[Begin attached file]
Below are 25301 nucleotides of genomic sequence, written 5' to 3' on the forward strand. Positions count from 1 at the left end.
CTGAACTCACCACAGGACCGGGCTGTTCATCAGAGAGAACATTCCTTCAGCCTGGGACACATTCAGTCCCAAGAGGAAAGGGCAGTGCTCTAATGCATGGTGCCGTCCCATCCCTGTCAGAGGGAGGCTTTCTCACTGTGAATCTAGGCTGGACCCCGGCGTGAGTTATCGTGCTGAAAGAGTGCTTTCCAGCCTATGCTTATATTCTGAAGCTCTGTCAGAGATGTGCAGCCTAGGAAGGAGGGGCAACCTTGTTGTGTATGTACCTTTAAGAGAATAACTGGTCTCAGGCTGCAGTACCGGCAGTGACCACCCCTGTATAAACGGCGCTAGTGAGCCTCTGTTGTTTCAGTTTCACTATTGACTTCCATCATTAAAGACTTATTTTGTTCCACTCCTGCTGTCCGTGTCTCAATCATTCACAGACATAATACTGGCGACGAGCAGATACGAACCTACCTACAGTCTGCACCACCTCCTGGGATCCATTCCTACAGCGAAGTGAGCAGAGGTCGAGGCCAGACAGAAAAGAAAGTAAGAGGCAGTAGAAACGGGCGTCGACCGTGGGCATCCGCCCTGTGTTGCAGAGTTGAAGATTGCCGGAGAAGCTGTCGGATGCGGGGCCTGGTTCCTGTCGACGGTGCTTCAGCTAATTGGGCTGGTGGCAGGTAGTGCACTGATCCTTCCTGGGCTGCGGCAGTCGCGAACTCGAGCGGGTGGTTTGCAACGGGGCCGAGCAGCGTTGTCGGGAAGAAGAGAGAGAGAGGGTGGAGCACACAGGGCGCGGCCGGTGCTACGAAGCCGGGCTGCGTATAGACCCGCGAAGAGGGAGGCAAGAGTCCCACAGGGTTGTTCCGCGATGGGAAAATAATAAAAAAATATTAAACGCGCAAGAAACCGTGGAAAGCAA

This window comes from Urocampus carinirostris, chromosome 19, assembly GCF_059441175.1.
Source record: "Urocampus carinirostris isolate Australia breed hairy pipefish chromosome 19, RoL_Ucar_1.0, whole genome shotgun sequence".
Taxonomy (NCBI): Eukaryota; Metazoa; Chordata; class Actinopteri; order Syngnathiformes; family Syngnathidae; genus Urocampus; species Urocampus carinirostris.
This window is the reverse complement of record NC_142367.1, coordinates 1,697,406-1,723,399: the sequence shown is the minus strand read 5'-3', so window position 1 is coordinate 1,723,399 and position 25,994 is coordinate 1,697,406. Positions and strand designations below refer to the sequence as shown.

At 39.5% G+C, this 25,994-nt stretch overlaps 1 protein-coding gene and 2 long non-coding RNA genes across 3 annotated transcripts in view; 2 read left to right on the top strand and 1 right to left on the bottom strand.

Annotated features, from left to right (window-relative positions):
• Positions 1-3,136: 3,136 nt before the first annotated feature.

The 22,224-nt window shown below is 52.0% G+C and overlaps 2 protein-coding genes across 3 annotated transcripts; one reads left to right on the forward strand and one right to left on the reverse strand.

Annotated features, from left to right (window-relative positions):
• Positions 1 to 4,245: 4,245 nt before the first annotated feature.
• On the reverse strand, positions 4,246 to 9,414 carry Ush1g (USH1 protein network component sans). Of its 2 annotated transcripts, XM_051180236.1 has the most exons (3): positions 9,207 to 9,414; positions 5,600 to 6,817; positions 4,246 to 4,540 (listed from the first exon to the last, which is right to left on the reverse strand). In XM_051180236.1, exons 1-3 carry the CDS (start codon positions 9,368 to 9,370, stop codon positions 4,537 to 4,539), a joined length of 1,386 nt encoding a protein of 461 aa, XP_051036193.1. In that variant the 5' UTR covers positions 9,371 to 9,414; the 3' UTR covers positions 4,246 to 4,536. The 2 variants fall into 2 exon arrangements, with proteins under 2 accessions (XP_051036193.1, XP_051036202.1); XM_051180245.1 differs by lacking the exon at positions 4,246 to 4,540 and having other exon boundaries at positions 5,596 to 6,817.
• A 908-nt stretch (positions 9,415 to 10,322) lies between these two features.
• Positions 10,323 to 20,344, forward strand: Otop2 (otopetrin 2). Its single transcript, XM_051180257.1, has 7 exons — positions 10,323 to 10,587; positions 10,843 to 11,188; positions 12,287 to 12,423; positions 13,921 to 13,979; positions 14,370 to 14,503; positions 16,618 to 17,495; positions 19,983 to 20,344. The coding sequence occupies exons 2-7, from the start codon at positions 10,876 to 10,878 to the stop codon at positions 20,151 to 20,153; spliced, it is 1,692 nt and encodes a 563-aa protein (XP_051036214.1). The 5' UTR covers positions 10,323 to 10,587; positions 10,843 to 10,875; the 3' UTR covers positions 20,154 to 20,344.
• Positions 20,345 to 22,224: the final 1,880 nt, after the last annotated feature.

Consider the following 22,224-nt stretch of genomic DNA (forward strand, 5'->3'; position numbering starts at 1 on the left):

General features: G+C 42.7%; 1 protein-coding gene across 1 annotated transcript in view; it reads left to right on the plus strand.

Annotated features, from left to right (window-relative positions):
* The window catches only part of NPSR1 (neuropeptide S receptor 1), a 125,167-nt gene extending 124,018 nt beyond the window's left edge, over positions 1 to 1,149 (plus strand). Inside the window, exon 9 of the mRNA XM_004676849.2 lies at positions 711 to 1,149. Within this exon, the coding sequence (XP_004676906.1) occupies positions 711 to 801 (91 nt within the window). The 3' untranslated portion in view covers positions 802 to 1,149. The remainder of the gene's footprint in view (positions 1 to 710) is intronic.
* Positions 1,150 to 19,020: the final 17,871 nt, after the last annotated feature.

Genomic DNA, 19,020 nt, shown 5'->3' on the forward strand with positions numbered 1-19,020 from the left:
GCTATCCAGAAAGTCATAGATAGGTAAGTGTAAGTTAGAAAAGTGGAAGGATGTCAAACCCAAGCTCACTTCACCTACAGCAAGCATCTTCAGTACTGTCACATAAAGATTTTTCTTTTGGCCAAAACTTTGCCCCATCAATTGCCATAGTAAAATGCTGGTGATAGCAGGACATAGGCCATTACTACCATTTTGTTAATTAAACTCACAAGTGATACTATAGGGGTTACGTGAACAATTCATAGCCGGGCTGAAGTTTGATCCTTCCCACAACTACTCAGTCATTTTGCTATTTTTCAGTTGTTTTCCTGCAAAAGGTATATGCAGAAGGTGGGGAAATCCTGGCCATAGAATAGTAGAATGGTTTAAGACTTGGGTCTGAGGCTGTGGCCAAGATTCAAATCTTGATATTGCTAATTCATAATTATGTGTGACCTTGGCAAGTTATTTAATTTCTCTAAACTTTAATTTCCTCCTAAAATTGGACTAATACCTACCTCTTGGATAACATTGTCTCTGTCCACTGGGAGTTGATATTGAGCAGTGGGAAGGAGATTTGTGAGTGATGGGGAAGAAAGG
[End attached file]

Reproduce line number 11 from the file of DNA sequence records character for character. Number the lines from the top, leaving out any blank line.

Annotated features, from left to right (window-relative positions):